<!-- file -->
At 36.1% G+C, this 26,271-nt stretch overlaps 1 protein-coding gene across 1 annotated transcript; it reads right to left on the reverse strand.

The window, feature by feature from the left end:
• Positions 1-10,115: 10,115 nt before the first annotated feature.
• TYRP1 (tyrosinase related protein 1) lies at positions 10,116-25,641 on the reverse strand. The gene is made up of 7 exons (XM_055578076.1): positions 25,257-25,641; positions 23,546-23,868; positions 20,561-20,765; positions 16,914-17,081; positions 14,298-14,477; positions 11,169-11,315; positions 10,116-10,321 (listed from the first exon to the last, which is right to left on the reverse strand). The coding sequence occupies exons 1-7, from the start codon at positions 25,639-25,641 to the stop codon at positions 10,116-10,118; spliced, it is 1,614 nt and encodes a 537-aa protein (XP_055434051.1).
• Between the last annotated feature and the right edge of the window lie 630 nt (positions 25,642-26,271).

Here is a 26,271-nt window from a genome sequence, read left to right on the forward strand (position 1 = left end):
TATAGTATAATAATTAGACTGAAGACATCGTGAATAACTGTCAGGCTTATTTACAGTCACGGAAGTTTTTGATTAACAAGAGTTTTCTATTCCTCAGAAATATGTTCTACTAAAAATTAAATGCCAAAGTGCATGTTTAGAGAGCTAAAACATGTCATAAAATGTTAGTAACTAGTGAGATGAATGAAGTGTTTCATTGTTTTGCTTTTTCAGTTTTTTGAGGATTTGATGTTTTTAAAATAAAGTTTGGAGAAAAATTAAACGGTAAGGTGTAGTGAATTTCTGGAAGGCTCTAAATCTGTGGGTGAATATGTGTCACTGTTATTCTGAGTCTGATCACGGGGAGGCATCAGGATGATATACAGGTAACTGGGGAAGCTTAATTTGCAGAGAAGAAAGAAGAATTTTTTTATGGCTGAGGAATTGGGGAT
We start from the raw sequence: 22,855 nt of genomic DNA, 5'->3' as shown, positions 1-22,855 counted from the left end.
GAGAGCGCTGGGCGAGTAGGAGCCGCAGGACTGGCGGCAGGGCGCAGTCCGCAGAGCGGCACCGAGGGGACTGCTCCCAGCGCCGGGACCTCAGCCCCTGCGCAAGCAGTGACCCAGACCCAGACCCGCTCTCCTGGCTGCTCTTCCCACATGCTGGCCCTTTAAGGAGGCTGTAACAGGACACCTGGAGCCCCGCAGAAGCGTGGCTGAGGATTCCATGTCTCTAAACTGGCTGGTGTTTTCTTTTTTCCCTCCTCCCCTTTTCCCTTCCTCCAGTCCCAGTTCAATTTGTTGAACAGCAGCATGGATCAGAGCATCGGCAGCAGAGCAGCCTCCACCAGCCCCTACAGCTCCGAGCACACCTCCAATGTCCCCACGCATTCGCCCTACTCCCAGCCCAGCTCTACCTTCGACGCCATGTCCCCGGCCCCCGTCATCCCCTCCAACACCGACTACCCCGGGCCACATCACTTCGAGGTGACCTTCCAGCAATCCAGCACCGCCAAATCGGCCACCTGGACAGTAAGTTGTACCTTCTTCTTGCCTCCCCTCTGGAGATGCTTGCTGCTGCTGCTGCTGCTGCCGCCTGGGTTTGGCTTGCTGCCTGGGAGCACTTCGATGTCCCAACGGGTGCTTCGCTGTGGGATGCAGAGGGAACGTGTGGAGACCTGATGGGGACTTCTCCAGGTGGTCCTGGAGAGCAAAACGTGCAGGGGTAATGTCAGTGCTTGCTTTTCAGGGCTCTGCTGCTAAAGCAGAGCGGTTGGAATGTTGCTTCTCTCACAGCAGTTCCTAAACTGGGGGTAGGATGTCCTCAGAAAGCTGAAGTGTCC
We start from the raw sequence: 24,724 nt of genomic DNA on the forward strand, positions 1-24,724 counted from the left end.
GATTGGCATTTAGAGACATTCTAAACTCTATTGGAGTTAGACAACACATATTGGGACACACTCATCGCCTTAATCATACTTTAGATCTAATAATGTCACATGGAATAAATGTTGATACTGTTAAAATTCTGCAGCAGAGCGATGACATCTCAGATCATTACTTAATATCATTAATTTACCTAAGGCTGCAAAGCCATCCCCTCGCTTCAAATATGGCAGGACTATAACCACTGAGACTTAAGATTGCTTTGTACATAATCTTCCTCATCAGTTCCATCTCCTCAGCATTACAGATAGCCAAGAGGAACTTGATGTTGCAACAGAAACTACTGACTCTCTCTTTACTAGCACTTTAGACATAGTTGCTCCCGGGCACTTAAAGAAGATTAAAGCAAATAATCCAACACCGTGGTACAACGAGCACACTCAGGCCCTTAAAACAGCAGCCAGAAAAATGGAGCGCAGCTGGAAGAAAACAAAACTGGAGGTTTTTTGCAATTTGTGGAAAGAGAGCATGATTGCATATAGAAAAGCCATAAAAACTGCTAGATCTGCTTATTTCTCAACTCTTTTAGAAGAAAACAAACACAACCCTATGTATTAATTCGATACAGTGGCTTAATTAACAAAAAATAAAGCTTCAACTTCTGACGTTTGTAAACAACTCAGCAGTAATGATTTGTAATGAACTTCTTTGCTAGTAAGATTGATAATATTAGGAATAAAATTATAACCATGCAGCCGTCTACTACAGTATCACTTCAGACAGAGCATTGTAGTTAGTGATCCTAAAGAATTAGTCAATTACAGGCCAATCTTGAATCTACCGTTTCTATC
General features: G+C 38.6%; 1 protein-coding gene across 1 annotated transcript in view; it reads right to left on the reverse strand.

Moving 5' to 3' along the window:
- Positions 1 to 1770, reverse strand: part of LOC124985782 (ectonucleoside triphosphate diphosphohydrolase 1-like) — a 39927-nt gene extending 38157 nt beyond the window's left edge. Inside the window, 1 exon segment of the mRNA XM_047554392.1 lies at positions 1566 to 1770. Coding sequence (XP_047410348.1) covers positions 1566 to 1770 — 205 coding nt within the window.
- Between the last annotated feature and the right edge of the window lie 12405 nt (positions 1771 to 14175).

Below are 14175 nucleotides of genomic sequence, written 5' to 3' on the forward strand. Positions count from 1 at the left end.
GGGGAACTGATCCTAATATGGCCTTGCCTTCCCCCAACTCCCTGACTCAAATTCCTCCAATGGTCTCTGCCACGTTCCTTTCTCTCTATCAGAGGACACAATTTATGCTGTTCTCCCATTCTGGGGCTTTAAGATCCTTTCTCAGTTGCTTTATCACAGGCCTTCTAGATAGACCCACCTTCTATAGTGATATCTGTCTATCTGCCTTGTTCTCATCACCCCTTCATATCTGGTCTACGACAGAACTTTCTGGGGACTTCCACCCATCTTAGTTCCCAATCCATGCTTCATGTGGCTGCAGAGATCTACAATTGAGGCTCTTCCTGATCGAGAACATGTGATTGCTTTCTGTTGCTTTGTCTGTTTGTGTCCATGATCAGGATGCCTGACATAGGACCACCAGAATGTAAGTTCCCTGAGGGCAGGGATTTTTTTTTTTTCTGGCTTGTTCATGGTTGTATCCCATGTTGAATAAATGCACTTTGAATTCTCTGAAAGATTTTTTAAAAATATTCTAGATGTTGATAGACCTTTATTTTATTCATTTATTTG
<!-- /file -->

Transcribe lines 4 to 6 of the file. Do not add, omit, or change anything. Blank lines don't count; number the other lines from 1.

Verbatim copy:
• TYRP1 (tyrosinase related protein 1) lies at positions 10,116-25,641 on the reverse strand. The gene is made up of 7 exons (XM_055578076.1): positions 25,257-25,641; positions 23,546-23,868; positions 20,561-20,765; positions 16,914-17,081; positions 14,298-14,477; positions 11,169-11,315; positions 10,116-10,321 (listed from the first exon to the last, which is right to left on the reverse strand). The coding sequence occupies exons 1-7, from the start codon at positions 25,639-25,641 to the stop codon at positions 10,116-10,118; spliced, it is 1,614 nt and encodes a 537-aa protein (XP_055434051.1).
• Between the last annotated feature and the right edge of the window lie 630 nt (positions 25,642-26,271).

Here is a 26,271-nt window from a genome sequence, read left to right on the forward strand (position 1 = left end):